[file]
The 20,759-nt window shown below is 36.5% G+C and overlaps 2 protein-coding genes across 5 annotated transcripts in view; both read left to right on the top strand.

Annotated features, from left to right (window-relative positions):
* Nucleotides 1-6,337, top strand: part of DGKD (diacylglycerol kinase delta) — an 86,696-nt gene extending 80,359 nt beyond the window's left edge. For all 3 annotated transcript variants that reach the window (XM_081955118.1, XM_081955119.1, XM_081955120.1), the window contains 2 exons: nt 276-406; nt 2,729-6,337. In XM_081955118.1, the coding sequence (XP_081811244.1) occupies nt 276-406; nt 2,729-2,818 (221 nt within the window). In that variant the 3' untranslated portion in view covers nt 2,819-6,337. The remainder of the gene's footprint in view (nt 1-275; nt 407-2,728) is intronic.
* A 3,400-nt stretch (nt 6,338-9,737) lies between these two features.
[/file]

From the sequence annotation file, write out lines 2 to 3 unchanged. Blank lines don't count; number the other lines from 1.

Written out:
Annotated features, from left to right (window-relative positions):
* Nucleotides 1-6,337, top strand: part of DGKD (diacylglycerol kinase delta) — an 86,696-nt gene extending 80,359 nt beyond the window's left edge. For all 3 annotated transcript variants that reach the window (XM_081955118.1, XM_081955119.1, XM_081955120.1), the window contains 2 exons: nt 276-406; nt 2,729-6,337. In XM_081955118.1, the coding sequence (XP_081811244.1) occupies nt 276-406; nt 2,729-2,818 (221 nt within the window). In that variant the 3' untranslated portion in view covers nt 2,819-6,337. The remainder of the gene's footprint in view (nt 1-275; nt 407-2,728) is intronic.